Trendy Getaways: Staying Power

More-casual courtesies, plasma screens, higher thread counts and enhanced spas: what's new at our favorite hotels - in the city and just a little beyond

The Ritz-Carlton Philadelphia

10 South Broad Street, 215-523-8000;

Much has been made of our Ritz’s imposing marble columns, grand Rotunda lounge, clandestine Vault bar, and, further upstairs, its pillow menu, bath butler, and views of City Hall’s clock tower. You’ve probably heard, too, about the hotel’s nascent next-door tower, future home of residences-with-room-service. And if you’ve stayed lately, you’ve noticed amenity upgrades: more luxe in-room coffee, 400-thread-count Frette linens, wi-fi throughout, and 32-inch plasma TVs in guest rooms (42-inchers in suites). But subtler changes come in the form of the Ritz’s new approach to service: Nationwide, the chain has softened its formality. Example: “It’s my pleasure,” escorted trips to the restroom, and triple-checking on the state of your pinot noir are probably out. Subtler, more casual courtesies — “You’re welcome,” for example — are in.

Four Seasons Hotel Philadelphia

1 Logan Square, 215-963-1500;

The past few years have revised this hotel’s Philadelphia Federal formality, too. Beyond lightened-up rooms, the city’s most spectacular suites have been completely renovated, with a bounty of 54-inch LCD TVs and decor that borders on, of all things, contemporary. In the cards this summer: a massive makeover for the underground spa, along with the introduction of impeccable French skin care from nowhere-else-in-town Académie Scientifique de Beauté. Plus, the Four Seasons’ Swann Lounge is still the only place in town where NBA players and other celebs-that-employees-are-prohibited-from-­naming always seem to be hanging out.

The Rittenhouse

210 West Rittenhouse Square,

Over on the Square, they’re always getting ready for another blockbuster to be filmed nearby, so that next time Oprah, Tom Hanks, Mark Wahlberg, Bruce Willis or, well, anyone who’s anyone needs a place to spend a couple months, an A-lister won’t have to think twice. Luck be damned; the 13th floor’s 13 suites have just undergone extensive renovations, and now Madonna’s people can have their steam shower and, if they so deign, do their laundry in brand-new washers and dryers without having to leave their rooms. Regular-style guests benefit from upgrades, too — MP3 docking stations in each room; soon, flat-screens in each bath; and celebrity treatment in the form of a champagne reception at check-in on Fridays and Saturdays. In the chichi souvenir department: Lacroix has just bottled its own bubbly, at $110 a pop.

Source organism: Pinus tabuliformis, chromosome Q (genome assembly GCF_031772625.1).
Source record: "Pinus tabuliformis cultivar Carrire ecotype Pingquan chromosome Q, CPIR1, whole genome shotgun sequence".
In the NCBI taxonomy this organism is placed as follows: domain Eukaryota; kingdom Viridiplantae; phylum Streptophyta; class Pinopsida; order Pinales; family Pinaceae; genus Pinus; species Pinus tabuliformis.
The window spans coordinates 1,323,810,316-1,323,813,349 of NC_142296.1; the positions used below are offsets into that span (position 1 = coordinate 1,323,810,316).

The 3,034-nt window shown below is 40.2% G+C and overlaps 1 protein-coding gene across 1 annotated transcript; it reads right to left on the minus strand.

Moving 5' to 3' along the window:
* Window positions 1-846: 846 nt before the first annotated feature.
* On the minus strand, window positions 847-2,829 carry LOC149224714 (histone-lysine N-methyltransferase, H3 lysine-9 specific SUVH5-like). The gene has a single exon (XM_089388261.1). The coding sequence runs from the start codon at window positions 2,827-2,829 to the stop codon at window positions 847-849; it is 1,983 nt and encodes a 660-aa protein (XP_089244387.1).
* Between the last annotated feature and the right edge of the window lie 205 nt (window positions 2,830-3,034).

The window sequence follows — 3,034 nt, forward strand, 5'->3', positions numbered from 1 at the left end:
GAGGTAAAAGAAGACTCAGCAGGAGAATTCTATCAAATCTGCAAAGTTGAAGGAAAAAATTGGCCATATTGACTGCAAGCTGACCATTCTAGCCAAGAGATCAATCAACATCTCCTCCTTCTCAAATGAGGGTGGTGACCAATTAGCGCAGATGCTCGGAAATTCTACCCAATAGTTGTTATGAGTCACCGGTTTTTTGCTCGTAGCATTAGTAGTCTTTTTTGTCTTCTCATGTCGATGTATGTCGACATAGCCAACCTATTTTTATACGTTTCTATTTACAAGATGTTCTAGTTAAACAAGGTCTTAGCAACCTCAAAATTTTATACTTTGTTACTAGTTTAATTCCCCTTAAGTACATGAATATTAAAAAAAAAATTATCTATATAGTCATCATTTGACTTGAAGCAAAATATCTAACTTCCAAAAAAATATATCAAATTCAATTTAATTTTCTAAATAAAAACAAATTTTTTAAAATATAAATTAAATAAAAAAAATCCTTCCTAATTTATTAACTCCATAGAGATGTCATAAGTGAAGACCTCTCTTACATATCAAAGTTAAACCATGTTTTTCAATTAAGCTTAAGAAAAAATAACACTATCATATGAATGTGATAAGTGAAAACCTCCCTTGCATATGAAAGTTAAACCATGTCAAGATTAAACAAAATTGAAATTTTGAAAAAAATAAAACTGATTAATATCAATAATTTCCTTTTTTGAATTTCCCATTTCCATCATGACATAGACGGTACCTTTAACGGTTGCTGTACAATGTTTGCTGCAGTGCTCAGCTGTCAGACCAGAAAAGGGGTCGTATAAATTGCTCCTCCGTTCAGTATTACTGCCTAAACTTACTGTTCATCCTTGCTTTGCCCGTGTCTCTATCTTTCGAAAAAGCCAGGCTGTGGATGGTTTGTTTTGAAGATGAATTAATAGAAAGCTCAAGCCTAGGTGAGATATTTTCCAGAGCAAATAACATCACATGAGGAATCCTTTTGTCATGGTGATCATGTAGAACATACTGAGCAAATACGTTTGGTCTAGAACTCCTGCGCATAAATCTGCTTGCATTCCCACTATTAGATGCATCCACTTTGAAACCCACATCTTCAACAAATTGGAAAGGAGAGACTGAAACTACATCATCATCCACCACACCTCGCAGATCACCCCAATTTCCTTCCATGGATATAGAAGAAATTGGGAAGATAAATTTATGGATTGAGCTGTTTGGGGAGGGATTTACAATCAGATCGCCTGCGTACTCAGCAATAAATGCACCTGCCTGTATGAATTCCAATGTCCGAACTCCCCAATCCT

Rittenhouse 1715

1715 Rittenhouse Square Street,

This month, seven new rooms will open in the townhouse connected to 1715 Rittenhouse on the west side, once and for all transforming the spot from urban bed-and-breakfast to bona fide boutique hotel. These newly annexed accommodations offer what busy business travelers want — dataports, glassed-in showers — plus the Anichini bedding, Dean & DeLuca mini bar, Molton Brown bath gels and Salgado Saucier design that guests have come to expect. Still, the side-street hotel isn’t entirely shedding its B&B roots: European breakfasts consist of croissants and French roast from nearby La Colombe.

Park Hyatt Philadelphia at the Bellevue

200 South Broad Street, 215-893-1234;

Last year, Broad Street’s most historic hotel received a lifestyle lift. The recent renovation of the reception area on the 19th floor features a tranquil, spare lobby and a clerk who greets you by name, making check-in feel nearly spa-like. Beyond the sleek desk lie the elegant café, sexy lounge and pearl-dropped dining room of pretty XIX. The 172 guest rooms have gotten in on the act, too: Bath sheets have replaced regular-size towels, and fluffy duvets have replaced bedspreads, which, in turn, are topped with four pillows of varying firmness.

The Inn at Bowman’s Hill

518 Lurgan Road, New Hope, 215-862-8090;

Just before its second birthday, our new favorite New Hope inn saw fit to add a sixth set of guest quarters. The romantic Manor Suite has the owners’ precisely calibrated blend of elegance and coziness — and more of both: a king featherbed, a marble whirlpool bath that fits two, a roaring fireplace in the living room, and an oversize shower that boasts 11 heads. Private and homey, the space tempts first-time guests to sleep in. On the other hand, a breakfast menu designed by Inn at Little Washington alum Andrew Little is worth rising for. Weekend reservations book two months ahead in high season (April through October).

Skytop Lodge

1 Skytop, Skytop, 800-345-7759;

It’s heartening to know that the Poconos’ historic Skytop remains largely the same old preppy resort after 79 years. Endlessly popular for family reunions, the estate maintains its English countryside-meets-Dirty Dancing vibe. Still, a few things have shifted. Recent additions include ­resort-wide wireless Internet, and a spa with 20-mile views of the Delaware Water Gap. This year, the on-site golf course has been updated; the guest rooms are getting a few million dollars’ worth of sensible new furniture; and there’s a just-blazed nature trail that winds past rock outcroppings, ravens’ nests and a cascading waterfall.

The Virginia Hotel

25 Jackson Street, Cape May,

Cape May’s most exclusive hotel adds a third element to its seashore Victorian-meets-Elle Decor vibe. The modification, like many on this list, is a change for the casual: The lobby lounge is going gastro pub. It’s a smart move, too, to serve trendy small plates (and half-priced wine at happy hour) to guests who prefer front-porch nibbling in Bermuda shorts and sundresses to dressed-up, full-course dining in the hotel’s elegant Ebbitt Room.